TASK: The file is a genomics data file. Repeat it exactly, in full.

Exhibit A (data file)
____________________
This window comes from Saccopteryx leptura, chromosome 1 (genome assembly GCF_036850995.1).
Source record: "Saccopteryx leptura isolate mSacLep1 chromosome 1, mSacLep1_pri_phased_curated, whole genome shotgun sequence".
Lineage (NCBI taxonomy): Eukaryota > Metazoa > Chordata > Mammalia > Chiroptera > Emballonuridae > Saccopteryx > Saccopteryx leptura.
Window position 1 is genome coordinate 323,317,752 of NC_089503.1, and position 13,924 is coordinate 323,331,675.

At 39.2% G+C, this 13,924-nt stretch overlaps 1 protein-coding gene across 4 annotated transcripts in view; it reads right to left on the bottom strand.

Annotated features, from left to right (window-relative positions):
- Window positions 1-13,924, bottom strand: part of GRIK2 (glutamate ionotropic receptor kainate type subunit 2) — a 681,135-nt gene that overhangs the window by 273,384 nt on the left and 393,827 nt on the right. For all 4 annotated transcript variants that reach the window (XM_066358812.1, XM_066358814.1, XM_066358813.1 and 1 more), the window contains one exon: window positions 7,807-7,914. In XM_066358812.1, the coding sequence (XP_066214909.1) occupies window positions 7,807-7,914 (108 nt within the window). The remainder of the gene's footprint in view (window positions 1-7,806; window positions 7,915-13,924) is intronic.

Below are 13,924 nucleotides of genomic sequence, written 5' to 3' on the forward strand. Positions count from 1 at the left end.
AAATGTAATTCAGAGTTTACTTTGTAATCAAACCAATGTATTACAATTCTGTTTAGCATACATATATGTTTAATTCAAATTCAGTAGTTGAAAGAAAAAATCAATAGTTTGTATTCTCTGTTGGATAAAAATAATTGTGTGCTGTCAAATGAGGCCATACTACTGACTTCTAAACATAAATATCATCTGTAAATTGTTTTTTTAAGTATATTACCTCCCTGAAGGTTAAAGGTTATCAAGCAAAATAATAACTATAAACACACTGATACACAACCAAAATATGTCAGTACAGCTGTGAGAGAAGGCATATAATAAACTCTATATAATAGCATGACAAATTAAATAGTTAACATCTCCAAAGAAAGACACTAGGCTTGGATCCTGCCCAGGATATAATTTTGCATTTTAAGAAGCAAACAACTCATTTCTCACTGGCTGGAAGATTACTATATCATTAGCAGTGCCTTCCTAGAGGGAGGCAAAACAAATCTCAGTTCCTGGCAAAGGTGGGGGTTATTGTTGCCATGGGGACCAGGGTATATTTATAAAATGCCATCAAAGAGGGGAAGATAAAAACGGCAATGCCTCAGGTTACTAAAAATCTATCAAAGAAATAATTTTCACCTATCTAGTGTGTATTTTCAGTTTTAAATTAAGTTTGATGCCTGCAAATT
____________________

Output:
This window comes from Saccopteryx leptura, chromosome 1 (genome assembly GCF_036850995.1).
Source record: "Saccopteryx leptura isolate mSacLep1 chromosome 1, mSacLep1_pri_phased_curated, whole genome shotgun sequence".
Lineage (NCBI taxonomy): Eukaryota > Metazoa > Chordata > Mammalia > Chiroptera > Emballonuridae > Saccopteryx > Saccopteryx leptura.
Window position 1 is genome coordinate 323,317,752 of NC_089503.1, and position 13,924 is coordinate 323,331,675.

At 39.2% G+C, this 13,924-nt stretch overlaps 1 protein-coding gene across 4 annotated transcripts in view; it reads right to left on the bottom strand.

Annotated features, from left to right (window-relative positions):
- Window positions 1-13,924, bottom strand: part of GRIK2 (glutamate ionotropic receptor kainate type subunit 2) — a 681,135-nt gene that overhangs the window by 273,384 nt on the left and 393,827 nt on the right. For all 4 annotated transcript variants that reach the window (XM_066358812.1, XM_066358814.1, XM_066358813.1 and 1 more), the window contains one exon: window positions 7,807-7,914. In XM_066358812.1, the coding sequence (XP_066214909.1) occupies window positions 7,807-7,914 (108 nt within the window). The remainder of the gene's footprint in view (window positions 1-7,806; window positions 7,915-13,924) is intronic.

Below are 13,924 nucleotides of genomic sequence, written 5' to 3' on the forward strand. Positions count from 1 at the left end.
AAATGTAATTCAGAGTTTACTTTGTAATCAAACCAATGTATTACAATTCTGTTTAGCATACATATATGTTTAATTCAAATTCAGTAGTTGAAAGAAAAAATCAATAGTTTGTATTCTCTGTTGGATAAAAATAATTGTGTGCTGTCAAATGAGGCCATACTACTGACTTCTAAACATAAATATCATCTGTAAATTGTTTTTTTAAGTATATTACCTCCCTGAAGGTTAAAGGTTATCAAGCAAAATAATAACTATAAACACACTGATACACAACCAAAATATGTCAGTACAGCTGTGAGAGAAGGCATATAATAAACTCTATATAATAGCATGACAAATTAAATAGTTAACATCTCCAAAGAAAGACACTAGGCTTGGATCCTGCCCAGGATATAATTTTGCATTTTAAGAAGCAAACAACTCATTTCTCACTGGCTGGAAGATTACTATATCATTAGCAGTGCCTTCCTAGAGGGAGGCAAAACAAATCTCAGTTCCTGGCAAAGGTGGGGGTTATTGTTGCCATGGGGACCAGGGTATATTTATAAAATGCCATCAAAGAGGGGAAGATAAAAACGGCAATGCCTCAGGTTACTAAAAATCTATCAAAGAAATAATTTTCACCTATCTAGTGTGTATTTTCAGTTTTAAATTAAGTTTGATGCCTGCAAATT